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    @TomPo if by an "authentication process" you mean something like logging in a user to the server you wouldn't actually do this using real-time networking. UDP, the protocol that is used in real-time networking (which is what you're using when using UNET) is not secure, it doesn't have the ability to transfer messages securely like you can with TCP/HTTPS/secure websockets etc. So ultimately, I would recommend not using UNET to build an authentication system unless you are using secure websockets (which I recommend you don't do either due to the technical limitations/annoyances of websockets!)

    In Frogar.io, if that is what you are referring to, there is both a web-server back-end and game-server back-end. The game server handles all the real-time volatile data and processing (such as moving the frogs around, keeping scores etc) while the web-server handles all of the persistent data (such as storing scores on the leaderboard, handling player data and more importantly: authentication). Web servers are typically served over HTTP or in this case HTTPS, allowing the ability to securely transfer messages between the client and the web server. I wouldn't recommend doing authentication any other way.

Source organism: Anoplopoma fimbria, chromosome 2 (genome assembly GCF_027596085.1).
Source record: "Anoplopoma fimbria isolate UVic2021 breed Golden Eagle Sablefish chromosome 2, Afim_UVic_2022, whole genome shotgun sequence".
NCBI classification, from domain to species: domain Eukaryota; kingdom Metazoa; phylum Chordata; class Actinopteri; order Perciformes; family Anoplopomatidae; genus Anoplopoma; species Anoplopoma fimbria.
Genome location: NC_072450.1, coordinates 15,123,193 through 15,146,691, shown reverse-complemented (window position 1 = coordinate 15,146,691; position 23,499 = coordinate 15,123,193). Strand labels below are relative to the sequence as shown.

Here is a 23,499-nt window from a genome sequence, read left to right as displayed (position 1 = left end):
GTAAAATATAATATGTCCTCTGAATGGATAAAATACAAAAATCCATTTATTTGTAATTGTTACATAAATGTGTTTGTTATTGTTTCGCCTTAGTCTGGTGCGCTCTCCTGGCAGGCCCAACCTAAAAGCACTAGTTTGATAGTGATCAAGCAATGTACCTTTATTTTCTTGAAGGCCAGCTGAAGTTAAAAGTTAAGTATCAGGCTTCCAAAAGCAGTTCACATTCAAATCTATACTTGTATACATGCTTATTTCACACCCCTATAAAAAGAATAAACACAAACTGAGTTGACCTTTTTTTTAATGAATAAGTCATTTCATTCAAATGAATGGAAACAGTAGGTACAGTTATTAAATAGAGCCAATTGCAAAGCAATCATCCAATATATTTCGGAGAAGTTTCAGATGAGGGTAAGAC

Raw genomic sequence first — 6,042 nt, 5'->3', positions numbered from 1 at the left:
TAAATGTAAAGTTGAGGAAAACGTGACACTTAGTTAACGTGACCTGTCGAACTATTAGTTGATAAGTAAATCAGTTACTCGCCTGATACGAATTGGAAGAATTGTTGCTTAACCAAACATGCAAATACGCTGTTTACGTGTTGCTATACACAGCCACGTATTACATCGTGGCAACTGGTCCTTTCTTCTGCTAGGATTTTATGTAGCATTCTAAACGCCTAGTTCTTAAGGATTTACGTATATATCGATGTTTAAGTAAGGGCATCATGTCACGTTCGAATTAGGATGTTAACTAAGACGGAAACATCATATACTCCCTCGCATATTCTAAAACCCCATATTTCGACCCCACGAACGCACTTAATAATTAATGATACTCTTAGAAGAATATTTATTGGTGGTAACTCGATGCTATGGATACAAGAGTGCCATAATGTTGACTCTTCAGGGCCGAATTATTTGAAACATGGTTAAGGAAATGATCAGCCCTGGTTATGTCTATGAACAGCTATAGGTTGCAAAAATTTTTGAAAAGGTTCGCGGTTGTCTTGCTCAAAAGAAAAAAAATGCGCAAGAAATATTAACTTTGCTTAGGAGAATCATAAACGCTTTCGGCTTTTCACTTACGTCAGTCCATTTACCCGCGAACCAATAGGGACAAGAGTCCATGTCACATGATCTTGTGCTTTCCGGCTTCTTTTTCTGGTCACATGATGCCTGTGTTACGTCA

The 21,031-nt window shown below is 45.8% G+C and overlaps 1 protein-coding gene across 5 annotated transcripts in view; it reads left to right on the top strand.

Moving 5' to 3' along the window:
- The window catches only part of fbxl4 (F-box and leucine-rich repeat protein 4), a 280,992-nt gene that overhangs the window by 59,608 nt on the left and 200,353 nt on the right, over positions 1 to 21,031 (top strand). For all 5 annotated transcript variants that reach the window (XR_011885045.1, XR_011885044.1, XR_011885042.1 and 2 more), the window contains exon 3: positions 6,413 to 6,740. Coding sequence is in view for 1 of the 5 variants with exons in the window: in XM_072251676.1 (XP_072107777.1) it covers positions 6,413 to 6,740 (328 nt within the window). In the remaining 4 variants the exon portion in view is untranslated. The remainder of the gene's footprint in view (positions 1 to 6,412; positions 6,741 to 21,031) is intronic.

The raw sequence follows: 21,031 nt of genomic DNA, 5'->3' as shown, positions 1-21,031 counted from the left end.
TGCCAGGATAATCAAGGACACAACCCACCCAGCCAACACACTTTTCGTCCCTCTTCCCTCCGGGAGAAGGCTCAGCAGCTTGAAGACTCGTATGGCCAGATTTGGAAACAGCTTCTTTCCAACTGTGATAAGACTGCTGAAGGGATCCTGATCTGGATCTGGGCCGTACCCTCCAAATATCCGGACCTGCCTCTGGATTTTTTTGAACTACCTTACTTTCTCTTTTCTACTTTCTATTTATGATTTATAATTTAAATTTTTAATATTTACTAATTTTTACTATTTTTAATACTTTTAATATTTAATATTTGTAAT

There are third-party services which can help you here, such as things like google play services, but the back-end of these services are managed by the service provider so it can be tricky to provide any sort of customization, hence why we opted for our own custom back-end using a web-server.

    If I have misunderstood your question let me know, otherwise hopefully this helps!
     
  27. TomPo

    TomPo

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    @donnysobonny
    ok so step by step because maybe I'm missing the point here. It may be the longer post so sorry for this :)
    Right now process looks like this (at least in my head)
    1. Player run the application
    2. Client is connecting to the server using: NetworkTransport.Connect()